Mesa Police Chief Ramon Batista has been answering a lot of questions lately, about his department's policy on the use of force.
A couple viral videos showing officers repeatedly punching suspects, put Mesa Police Department in the national spotlight.
Now, Chief Batista may have some more explaining to do.
An anonymous complaint was just sent to city leaders and the Mesa Police Association, alleging that Batista put a fellow officer at risk last week when they were out on patrol.
The complaint claims that Batista was riding in full uniform with another officer on Aug. 2, when they spotted a suspicious suspect wearing a coat.
The officer reportedly started a "foot pursuit," but Batista remained "standing by the police car" and "left his partner without a back-up while chasing a criminal trespassing suspect."
The complaint states that "not once did Chief Batista get on the radio and call for help or do anything to assist."
Mark Spencer is a former police officer, who now works with the watchdog group Judicial Watch.
He said that if the complaint is accurate, Batista needs to be held accountable.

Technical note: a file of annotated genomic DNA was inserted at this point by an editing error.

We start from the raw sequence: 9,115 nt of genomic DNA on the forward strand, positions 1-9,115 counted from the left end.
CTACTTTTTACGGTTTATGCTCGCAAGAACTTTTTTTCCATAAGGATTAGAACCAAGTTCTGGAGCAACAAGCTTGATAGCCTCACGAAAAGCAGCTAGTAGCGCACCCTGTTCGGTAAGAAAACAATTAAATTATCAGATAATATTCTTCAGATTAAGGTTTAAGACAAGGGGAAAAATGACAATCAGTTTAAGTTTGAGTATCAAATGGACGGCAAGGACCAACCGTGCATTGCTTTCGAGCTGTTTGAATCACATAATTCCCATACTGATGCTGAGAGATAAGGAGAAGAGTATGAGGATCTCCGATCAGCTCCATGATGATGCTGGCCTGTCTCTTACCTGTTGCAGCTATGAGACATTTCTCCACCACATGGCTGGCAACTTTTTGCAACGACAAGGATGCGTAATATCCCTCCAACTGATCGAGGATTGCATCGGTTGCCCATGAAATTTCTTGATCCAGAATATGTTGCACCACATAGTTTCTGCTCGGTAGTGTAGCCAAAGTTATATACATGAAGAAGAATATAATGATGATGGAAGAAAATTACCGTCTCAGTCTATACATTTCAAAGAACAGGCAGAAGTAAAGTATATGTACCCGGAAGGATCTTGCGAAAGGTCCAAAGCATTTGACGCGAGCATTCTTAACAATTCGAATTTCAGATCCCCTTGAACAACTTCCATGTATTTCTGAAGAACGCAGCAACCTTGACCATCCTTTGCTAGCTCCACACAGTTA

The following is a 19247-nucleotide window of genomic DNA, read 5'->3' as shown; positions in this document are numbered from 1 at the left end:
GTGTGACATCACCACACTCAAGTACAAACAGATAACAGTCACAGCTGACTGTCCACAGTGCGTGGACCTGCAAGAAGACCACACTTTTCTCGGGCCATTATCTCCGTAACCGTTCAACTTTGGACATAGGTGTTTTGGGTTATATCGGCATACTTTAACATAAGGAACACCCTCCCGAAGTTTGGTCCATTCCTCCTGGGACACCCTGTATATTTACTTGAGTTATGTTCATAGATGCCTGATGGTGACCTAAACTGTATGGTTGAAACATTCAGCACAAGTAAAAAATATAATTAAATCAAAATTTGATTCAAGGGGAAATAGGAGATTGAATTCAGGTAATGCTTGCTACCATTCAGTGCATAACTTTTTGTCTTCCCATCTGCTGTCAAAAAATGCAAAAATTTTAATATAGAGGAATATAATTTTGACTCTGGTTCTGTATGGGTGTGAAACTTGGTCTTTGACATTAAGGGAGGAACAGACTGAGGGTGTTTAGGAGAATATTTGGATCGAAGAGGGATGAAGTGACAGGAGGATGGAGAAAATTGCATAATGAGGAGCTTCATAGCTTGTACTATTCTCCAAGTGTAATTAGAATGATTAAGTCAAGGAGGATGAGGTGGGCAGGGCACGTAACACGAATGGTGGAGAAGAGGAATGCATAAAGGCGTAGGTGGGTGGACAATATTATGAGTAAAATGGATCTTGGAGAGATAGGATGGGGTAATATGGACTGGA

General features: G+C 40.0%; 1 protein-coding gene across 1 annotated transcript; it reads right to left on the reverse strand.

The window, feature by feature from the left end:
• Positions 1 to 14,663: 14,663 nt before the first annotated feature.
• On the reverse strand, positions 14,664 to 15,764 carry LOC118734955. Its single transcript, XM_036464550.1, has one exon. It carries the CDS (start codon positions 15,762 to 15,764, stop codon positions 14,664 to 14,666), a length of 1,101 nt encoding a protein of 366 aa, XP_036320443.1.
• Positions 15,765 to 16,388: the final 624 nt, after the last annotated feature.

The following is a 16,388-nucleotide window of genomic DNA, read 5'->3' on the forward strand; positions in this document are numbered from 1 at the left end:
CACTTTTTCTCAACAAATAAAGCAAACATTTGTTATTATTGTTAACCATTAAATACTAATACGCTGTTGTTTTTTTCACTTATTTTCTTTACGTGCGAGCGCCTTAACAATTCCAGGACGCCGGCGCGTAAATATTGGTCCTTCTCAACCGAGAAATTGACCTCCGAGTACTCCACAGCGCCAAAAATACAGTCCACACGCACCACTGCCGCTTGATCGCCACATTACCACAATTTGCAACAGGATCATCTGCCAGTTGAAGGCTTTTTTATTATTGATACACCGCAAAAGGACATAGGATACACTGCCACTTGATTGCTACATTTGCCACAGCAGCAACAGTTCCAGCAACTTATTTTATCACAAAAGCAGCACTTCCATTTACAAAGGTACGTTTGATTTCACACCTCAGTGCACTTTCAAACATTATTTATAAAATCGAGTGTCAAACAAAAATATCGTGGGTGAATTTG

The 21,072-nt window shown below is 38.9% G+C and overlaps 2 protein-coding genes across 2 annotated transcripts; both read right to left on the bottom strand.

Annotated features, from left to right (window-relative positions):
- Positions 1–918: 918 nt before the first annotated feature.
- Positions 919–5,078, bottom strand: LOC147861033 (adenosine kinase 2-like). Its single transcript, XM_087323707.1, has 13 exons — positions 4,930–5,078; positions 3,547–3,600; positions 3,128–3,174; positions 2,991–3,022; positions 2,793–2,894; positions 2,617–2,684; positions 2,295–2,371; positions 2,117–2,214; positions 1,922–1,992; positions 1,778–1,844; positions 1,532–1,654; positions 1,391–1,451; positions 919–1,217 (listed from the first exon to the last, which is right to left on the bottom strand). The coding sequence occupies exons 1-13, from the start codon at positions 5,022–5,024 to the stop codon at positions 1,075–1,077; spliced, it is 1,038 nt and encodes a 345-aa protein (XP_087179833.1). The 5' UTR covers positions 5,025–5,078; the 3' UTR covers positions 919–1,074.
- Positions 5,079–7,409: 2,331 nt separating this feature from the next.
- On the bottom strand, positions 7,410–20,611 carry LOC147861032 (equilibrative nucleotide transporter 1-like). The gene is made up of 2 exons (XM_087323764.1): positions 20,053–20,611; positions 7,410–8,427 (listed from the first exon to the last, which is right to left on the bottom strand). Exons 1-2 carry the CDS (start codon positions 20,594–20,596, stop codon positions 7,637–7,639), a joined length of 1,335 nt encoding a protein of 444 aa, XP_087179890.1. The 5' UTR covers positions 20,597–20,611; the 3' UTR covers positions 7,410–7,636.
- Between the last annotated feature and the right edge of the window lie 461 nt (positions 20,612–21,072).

"Whether you're a brand new officer, or 30-year police chief, you better be willing to go hands-on," said Spencer. "If a chief isn't willing to go hands-on, and puts another officer's life at risk, that's called unacceptable."
Mesa Police Association president Sgt. Nate Gafvert released this statement:
"This is a delicate matter. As with any accusation of wrongdoing against a police officer, Chief Batista is awarded the same due process rights as any other citizen. The Mesa Police Association will reserve any judgment or statements until an investigation can be completed and all facts are presented."
A Mesa official stated that the Mesa Police Association has not been a big supporter of Batista, and suggested the complaint may be politically motivated.
The Mesa city manager is investigating the complaint.
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